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Terms and Conditions May Apply  (2013)
3 Stars
Directed by Cullen Hoback.
2013 – 79 minutes
Not Rated: (equivalent of PG for mild thematic elements).
Reviewed by Dustin Putman, August 13, 2013.
A riveting, fast-paced documentary about our increasing lack of privacy in a world overrun by social media, "Terms and Conditions May Apply" is skillfully pieced together like a first-rate thriller. If the information it discloses isn't exactly revelatory, it does serve as a sobering modern-day cautionary tale. Backed by a handful of interview subjects, director Cullen Hoback begins by investigating the fine print of terms and conditions agreements before branching out to research the consequences of everything from Google searching to posting comments on Facebook and Twitter. He notices a distinct change in attitudes following the events of 9/11, with Google's 2000 privacy policy ensuring complete anonymity for customers and the 2001 one altering the language to include exceptions to this rule, including those individuals handed court-ordered subpoenas and warrants. This isn't so shocking, but consider what has developed in the twelve years since, with countries buying spy equipment and the government questioning anyone they deem suspicious. One young man interviewed reveals that he was interrogated for a single Tweet to his wife where he wrote that they would "destroy America" on their upcoming vacation, while another—a writer for the television crime drama "Cold Case," to boot—gets into hot water for searching "car crash," "wife killer," "and decapitated photos" on Google. It's a humorous punchline, yes, but also scary, revealing that practically nothing we do these days is off-limits from going public.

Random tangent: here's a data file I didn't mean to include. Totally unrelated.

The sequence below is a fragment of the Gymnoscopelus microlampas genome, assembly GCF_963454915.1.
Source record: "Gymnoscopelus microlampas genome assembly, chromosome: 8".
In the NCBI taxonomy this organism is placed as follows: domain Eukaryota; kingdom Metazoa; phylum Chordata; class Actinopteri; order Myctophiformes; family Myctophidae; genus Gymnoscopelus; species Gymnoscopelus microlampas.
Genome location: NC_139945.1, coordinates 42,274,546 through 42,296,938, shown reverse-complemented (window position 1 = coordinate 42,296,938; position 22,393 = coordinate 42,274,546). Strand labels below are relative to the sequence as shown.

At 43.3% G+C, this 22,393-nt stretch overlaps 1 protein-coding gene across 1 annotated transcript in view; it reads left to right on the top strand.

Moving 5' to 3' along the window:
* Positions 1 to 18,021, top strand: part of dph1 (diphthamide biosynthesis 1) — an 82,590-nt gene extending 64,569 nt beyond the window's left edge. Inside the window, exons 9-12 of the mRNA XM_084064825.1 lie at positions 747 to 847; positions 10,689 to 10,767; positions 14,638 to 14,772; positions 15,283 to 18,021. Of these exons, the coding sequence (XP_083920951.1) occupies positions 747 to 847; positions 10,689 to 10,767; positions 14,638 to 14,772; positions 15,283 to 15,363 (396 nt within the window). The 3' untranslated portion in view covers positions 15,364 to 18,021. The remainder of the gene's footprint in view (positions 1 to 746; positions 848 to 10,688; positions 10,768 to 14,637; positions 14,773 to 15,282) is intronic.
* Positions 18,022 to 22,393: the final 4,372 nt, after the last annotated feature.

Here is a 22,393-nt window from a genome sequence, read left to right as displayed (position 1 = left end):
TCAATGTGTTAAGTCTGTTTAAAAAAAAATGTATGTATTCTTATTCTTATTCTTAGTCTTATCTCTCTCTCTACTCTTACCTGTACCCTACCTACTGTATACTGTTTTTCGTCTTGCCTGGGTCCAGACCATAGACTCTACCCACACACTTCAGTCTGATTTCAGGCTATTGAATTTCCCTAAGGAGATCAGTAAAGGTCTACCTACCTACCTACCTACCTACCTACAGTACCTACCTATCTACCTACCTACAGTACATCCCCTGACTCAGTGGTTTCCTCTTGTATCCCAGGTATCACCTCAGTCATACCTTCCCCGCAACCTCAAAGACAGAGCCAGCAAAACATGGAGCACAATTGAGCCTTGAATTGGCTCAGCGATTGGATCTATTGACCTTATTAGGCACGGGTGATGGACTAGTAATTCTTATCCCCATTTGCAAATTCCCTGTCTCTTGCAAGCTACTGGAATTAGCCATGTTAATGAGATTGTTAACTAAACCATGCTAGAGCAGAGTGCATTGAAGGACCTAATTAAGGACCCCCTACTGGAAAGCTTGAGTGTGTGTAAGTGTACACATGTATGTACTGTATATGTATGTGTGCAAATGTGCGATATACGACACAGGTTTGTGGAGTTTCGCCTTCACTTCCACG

Though we can monitor the type of information we put on the Internet, who is to say how far the government's reach is in keeping tabs on us, or how much fine print we may overlook when hitting "agree" to a terms and conditions policy? After all, the film claims, if we read every last word of every contract we signed or accepted, one week out of every month would have to be dedicated to this. There is an urgency to "Terms and Conditions May Apply," its editing taut and almost rhythmic in its forward motion, but Hoback offers no solution, probably because there isn't one. Late in the film, Hoback tracks down Facebook founder Mark Zuckerberg at home, asking for an interview. Only after Zuckerberg believes he is no longer being recorded does the director—and the camera—detect a flash of a smile on his face. It could mean nothing, or, as Hoback surmises, it could be a window into not only Zuckerberg's, but everyone's, desire to still retain a certain confidentiality in their lives. Short of going into the woods and living in an isolated cabin with no electricity, there's no escape from the prying eyes and ears of a society craving information, and knowing just how to get it.
© 2013 by Dustin Putman
Dustin Putman